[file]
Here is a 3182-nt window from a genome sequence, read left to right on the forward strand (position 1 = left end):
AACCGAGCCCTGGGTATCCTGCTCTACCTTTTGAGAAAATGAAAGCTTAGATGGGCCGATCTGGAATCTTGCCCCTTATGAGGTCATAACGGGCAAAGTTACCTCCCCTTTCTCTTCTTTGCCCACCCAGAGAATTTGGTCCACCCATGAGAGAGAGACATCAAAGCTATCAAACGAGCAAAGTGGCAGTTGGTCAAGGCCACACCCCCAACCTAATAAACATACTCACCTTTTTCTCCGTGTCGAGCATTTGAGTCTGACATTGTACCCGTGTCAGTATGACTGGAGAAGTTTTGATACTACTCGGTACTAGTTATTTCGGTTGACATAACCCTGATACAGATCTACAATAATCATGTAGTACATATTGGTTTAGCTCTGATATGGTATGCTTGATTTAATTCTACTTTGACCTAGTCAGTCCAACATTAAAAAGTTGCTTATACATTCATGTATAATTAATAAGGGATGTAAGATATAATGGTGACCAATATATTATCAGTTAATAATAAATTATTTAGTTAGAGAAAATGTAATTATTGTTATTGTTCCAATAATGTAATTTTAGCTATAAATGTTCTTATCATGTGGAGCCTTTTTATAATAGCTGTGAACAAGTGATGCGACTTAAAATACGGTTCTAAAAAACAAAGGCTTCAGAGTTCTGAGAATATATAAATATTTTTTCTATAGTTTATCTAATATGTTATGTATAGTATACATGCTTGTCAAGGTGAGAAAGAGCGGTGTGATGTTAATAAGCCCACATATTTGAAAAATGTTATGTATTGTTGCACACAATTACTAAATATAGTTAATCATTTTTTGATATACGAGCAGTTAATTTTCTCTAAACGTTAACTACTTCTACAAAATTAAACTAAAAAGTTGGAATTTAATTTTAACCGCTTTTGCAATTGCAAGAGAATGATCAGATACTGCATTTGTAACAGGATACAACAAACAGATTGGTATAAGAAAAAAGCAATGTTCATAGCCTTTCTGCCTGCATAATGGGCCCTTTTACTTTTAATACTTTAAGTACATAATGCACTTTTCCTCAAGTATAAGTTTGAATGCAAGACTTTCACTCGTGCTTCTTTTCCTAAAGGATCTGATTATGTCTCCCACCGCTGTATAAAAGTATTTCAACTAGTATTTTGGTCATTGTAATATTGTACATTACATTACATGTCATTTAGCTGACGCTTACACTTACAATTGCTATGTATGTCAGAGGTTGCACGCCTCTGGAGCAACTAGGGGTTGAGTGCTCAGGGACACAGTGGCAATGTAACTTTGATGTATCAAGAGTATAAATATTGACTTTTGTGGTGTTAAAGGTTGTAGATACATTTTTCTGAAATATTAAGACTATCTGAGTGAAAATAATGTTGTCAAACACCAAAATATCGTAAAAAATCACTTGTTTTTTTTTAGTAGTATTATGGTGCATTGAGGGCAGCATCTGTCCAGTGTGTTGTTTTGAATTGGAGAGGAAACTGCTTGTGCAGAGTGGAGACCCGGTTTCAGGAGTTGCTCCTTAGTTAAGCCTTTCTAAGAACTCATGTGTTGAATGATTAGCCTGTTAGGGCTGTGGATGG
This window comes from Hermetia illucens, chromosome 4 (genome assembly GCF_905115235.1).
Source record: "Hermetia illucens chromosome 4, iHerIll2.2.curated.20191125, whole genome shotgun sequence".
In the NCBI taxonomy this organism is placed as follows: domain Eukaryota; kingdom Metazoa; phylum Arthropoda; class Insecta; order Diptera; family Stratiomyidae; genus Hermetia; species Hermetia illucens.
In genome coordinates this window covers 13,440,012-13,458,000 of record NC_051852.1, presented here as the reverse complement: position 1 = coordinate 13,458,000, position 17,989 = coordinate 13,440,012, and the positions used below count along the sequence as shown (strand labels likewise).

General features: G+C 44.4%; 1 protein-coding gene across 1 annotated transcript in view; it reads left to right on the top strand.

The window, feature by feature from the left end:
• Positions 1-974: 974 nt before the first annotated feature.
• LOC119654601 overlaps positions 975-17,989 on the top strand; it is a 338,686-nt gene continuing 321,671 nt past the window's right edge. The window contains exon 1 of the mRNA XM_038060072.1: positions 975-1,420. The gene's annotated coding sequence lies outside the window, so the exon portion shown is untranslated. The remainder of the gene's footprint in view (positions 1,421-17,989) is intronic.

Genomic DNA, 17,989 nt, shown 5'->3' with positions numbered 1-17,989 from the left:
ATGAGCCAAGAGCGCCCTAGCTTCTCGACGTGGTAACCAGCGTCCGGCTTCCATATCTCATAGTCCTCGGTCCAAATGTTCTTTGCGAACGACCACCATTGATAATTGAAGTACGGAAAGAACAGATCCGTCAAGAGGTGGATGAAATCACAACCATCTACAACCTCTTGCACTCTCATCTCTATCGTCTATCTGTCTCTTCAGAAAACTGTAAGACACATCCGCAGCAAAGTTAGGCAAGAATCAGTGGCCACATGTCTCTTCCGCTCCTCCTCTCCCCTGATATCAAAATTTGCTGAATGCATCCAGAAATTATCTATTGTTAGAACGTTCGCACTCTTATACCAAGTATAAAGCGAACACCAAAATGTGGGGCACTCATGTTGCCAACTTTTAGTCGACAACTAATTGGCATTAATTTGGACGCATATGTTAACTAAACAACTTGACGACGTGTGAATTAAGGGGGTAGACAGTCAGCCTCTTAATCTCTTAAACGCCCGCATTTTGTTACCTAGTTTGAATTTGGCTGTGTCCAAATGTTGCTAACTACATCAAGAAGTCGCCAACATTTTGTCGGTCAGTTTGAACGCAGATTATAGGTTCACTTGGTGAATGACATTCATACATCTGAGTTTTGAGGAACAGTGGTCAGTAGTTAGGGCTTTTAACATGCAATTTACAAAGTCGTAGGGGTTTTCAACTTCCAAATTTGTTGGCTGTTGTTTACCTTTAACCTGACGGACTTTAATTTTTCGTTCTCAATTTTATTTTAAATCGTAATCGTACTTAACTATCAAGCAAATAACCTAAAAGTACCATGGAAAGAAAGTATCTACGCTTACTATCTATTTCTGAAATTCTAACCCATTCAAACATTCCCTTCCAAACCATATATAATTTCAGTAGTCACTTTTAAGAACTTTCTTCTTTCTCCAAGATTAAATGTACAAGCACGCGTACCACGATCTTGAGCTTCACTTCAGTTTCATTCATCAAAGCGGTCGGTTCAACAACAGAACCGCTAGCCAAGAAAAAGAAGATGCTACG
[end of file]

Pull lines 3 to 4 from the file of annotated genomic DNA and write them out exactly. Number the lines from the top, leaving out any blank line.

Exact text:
This window comes from Hermetia illucens, chromosome 4 (genome assembly GCF_905115235.1).
Source record: "Hermetia illucens chromosome 4, iHerIll2.2.curated.20191125, whole genome shotgun sequence".